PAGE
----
What ISIS Will Do After Mosul Falls

An Iraqi soldier inspects a recently-discovered train tunnel, adorned with an Islamic State group flag, that belonged to the former Baghdad to Mosul line, that was turned it to a training camp for IS fighters, in western Mosul, Iraq, March 1, 2017.

Khalid Mohammed/AP

AA Font size + Print

An Iraqi soldier inspects a recently-discovered train tunnel, adorned with an Islamic State group flag, that belonged to the former Baghdad to Mosul line, that was turned it to a training camp for IS fighters, in western Mosul, Iraq, March 1, 2017.

They have options, write two terrorism scholars.

The Islamic State is reeling. With its finances cut in half over the past six months, its media and information operations in tatters, and the offensive in western Mosul eating through its territory, the end of its so-called caliphate across the Middle East seems near. While a clear-cut victory is far from inevitable, at the current rate, it is conceivable that U.S. forces and their allies will defeat ISIS in Iraq and Syria by killing and capturing its fighters, driving the group from key cities and villages in what formerly constituted its vaunted caliphate, and ultimately taking Raqqa, its stronghold.

The focus, then, will shift to what ISIS’s foreign fighters—who at their peak numbered tens of thousands from dozens of countries—will do next. There are several possibilities.

When a conflict ends, either through force or negotiated settlement, transnational terrorists are likely to disperse in numerous directions. ISIS fighters are unquestionably capable: Dug in to their positions, they have skillfully used tunnels and subterranean networks to move men and materials, and have perfected the production and deployment of vehicle-borne improvised explosive devices to keep their adversaries at bay.

The “hardcore fighters,” especially the foreign ones within the inner circle of ISIS leader Abu Bakr al-Baghdadi and his top commanders, will likely remain in Iraq and Syria, and look to join the underground resistance of an “ISIS, 2.0.” In all likelihood, these guerrilla insurgent shards of ISIS will congeal into a clandestine terrorist organization. Besides conducting sporadic raids, ambushes, and, perhaps, spectacular attacks using suicide tactics, these ISIS fighters will rest, rearm, and recuperate.

During this time, the militants may switch their allegiances between a smattering of groups on the ground, including ISIS, Jabhat Fateh al-Sham, and Ahrar al-Sham (already a loose coalition of Islamist and Salafist units), and will actively seek out ungoverned areas still beyond the writ of either Syrian or Iraqi government forces and their allies. As the terrorism expert Bruce Hoffman has suggested, if the fortunes of ISIS continue to decline, there may be a group of jihadists that see rapprochement with al-Qaeda as the only option to continue their struggle. Interviews with some Western ISIS fighters suggest that the ideological differences between al-Qaeda and ISIS are too significant to be bridged quickly, but this may change over time.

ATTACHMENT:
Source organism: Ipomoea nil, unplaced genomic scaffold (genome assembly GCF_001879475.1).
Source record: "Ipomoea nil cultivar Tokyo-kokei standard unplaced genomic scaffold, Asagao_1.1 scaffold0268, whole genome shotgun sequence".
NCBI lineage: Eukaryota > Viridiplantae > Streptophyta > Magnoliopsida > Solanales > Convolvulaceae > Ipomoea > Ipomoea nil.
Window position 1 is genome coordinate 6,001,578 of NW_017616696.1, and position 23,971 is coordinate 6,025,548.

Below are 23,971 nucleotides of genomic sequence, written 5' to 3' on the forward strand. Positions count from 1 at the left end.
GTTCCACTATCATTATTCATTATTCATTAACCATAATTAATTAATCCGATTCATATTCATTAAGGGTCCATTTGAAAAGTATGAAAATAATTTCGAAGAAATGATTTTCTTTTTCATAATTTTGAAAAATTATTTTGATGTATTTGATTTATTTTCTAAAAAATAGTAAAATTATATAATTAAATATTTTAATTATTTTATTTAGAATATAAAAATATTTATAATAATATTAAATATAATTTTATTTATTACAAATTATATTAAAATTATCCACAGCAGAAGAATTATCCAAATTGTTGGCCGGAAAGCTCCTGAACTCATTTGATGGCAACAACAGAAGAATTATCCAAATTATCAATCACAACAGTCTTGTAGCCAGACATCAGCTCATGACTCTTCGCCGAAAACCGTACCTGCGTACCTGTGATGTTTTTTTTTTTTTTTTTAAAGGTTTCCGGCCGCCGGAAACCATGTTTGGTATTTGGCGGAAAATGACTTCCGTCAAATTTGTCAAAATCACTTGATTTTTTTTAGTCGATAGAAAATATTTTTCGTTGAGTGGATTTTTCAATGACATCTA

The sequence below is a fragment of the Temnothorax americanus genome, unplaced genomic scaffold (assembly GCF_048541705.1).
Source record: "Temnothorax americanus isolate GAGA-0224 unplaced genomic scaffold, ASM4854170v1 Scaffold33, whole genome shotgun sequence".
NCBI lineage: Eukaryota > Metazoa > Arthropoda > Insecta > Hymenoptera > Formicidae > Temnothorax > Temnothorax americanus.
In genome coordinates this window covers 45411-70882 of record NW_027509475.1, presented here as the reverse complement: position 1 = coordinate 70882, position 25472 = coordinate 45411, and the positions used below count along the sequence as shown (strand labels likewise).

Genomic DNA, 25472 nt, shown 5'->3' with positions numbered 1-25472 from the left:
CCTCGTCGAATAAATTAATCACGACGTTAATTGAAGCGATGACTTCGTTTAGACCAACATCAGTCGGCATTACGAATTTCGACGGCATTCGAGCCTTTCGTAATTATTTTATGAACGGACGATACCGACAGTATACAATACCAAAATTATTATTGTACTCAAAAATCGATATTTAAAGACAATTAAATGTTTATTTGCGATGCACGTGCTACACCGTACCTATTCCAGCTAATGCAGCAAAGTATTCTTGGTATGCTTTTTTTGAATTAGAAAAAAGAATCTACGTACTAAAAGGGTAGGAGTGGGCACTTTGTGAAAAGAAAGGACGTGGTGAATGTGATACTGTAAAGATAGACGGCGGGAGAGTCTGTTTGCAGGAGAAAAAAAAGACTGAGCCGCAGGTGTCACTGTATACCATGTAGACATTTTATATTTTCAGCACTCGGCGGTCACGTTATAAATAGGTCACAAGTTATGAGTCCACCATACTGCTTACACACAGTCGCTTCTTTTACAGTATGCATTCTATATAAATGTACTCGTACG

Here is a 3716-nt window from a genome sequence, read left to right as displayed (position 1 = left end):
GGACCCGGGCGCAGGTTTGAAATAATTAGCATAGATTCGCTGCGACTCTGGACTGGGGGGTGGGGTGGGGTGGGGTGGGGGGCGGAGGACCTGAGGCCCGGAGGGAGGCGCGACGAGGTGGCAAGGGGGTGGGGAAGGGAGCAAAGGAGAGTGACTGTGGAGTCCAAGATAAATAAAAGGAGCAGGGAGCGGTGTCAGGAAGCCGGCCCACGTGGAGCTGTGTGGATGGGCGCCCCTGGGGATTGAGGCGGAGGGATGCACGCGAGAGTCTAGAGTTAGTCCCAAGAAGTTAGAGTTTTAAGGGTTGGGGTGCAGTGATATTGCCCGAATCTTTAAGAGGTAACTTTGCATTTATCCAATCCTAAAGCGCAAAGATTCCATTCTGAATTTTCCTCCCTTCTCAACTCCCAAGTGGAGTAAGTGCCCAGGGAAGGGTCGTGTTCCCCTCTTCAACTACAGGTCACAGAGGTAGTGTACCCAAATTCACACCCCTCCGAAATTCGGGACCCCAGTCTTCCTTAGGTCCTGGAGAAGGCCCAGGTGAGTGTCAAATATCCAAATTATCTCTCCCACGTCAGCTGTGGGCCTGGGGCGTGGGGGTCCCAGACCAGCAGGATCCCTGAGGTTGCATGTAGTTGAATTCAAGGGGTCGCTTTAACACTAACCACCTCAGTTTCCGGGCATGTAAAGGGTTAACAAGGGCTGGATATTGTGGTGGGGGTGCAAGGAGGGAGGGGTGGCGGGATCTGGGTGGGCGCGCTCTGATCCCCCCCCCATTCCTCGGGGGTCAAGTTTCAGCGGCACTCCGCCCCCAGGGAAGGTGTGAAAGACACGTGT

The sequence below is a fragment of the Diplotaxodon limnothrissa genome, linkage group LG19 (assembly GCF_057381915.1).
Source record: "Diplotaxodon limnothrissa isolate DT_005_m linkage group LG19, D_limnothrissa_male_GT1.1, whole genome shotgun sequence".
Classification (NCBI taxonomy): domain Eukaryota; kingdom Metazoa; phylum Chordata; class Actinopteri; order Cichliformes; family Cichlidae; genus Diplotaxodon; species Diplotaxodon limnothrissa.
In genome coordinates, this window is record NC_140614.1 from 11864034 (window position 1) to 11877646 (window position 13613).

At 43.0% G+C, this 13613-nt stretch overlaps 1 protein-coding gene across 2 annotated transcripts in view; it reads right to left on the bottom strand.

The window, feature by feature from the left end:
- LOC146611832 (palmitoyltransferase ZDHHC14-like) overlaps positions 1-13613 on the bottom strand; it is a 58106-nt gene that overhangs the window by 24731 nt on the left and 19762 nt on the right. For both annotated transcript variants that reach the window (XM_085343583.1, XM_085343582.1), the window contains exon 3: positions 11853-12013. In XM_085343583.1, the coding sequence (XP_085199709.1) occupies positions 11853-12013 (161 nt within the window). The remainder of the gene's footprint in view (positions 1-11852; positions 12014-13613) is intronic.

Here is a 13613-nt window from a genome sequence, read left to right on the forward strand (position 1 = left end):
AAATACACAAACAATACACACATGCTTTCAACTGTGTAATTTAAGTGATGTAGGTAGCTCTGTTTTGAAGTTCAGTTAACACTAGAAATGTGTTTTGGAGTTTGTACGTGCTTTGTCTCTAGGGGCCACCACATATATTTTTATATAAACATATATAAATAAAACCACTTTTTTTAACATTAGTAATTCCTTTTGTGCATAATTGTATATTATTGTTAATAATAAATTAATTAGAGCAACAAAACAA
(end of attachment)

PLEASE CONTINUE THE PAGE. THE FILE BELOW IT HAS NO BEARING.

A second group of fighters are those potential “free agents” or mercenaries who are prevented from returning to their home countries. They can be expected to form a cohort of stateless jihadists who will travel abroad in search of the the next jihadi theater—Yemen, Libya, West Africa, or Afghanistan—to protect, sustain, and expand the boundaries of the so-called caliphate. These are the militant progeny of the original mujahideen, or transnational jihadists that once filled the ranks of al-Qaeda and fought in Afghanistan against the Soviets, and in Chechnya and the Balkans. ISIS affiliates and local Sunni jihadists in these places would likely welcome an influx of battle-hardened comrades.

And then there is the third group of foreign fighters: “the returnees.” This is the cohort that most concerns those in counterterrorism circles. These fighters may attempt to return to their countries of origin, like Tunisia or Saudi Arabia, or go further afield to Europe, Asia, or North America. States with more robust national defense structures—well-trained border police, world-class intelligence services—stand a better chance of blunting their impact. But all Western security services are not created equal: Some will inevitably have a tougher time containing this threat than others. Further complicating the issue is the inability among nation-states, especially those within the European Union, to even agree on the definition of “foreign fighter.”